Environ Health Perspect. 2013 Nov-Dec;121(11-12):1325-33. doi: 10.1289/ehp.1206337. Epub 2013 Sep 27.
BACKGROUND: Although research has shown that low socioeconomic status (SES) and minority communities have higher exposure to air pollution, few studies have simultaneously investigated the associations of individual and neighborhood SES with pollutants across multiple sites.
OBJECTIVES: We characterized the distribution of ambient air pollution by both individual and neighborhood SES using spatial regression methods.
METHODS: The study population comprised 6,140 participants from the Multi-Ethnic Study of Atherosclerosis (MESA). Year 2000 annual average ambient PM2.5 and NOx concentrations were calculated for each study participant’s home address at baseline examination. We investigated individual and neighborhood (2000 U.S. Census tract level) SES measures corresponding to the domains of income, wealth, education, and occupation. We used a spatial intrinsic conditional autoregressive model for multivariable analysis and examined pooled and metropolitan area-specific models.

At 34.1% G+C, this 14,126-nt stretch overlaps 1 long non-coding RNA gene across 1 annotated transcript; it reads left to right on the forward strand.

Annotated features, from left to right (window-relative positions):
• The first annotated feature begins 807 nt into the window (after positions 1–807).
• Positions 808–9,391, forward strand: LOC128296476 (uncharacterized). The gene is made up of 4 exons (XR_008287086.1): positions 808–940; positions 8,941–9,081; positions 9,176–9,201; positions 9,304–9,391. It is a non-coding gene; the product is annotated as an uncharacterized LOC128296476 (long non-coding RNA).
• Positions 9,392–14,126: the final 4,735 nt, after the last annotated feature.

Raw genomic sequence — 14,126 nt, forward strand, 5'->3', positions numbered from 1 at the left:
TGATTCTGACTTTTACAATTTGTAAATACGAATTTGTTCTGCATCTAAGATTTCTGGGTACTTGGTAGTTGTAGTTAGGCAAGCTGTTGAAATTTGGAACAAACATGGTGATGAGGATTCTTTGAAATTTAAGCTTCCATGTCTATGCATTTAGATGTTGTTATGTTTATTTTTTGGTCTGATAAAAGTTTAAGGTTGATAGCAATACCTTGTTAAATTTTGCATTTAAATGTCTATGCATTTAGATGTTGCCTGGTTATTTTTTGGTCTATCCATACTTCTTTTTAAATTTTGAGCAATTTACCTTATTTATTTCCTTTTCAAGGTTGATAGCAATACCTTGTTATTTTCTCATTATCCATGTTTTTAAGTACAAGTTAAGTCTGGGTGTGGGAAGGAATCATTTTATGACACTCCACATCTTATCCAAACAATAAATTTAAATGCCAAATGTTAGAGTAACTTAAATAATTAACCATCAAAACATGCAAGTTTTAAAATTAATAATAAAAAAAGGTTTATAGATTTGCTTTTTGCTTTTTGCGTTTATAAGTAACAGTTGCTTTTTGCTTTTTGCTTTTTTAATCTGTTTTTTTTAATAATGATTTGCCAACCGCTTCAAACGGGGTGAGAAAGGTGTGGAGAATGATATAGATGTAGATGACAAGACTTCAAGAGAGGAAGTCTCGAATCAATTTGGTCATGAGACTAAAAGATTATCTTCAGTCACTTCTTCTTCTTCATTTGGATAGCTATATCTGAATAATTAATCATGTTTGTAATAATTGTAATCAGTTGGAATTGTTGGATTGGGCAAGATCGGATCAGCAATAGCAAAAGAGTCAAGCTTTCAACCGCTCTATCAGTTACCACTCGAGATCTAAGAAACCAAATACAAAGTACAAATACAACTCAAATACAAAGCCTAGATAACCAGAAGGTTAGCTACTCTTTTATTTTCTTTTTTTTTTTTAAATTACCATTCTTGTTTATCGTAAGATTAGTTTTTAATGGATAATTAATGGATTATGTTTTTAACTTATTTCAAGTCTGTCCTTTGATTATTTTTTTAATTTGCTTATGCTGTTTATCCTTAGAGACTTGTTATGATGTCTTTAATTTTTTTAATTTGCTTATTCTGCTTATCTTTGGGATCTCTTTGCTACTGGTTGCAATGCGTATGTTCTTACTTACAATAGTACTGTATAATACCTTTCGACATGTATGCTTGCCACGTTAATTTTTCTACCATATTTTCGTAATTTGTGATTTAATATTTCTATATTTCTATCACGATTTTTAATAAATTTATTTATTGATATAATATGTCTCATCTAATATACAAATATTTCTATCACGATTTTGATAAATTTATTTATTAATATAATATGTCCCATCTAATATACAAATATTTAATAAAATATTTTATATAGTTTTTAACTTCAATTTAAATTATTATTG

RESULTS: A 1-unit increase in the z-score for family income was associated with 0.03-μg/m3 lower PM2.5 (95% CI: -0.05, -0.01) and 0.93% lower NOx (95% CI: -1.33, -0.53) after adjustment for covariates. A 1-SD-unit increase in the neighborhood’s percentage of persons with at least a high school degree was associated with 0.47-μg/m3 lower mean PM2.5 (95% CI: -0.55, -0.40) and 9.61% lower NOx (95% CI: -10.85, -8.37). Metropolitan area-specific results exhibited considerable heterogeneity. For example, in New York, high-SES neighborhoods were associated with higher concentrations of pollution.
CONCLUSIONS: We found statistically significant associations of SES measures with predicted air pollutant concentrations, demonstrating the importance of accounting for neighborhood- and individual-level SES in air pollution health effects research.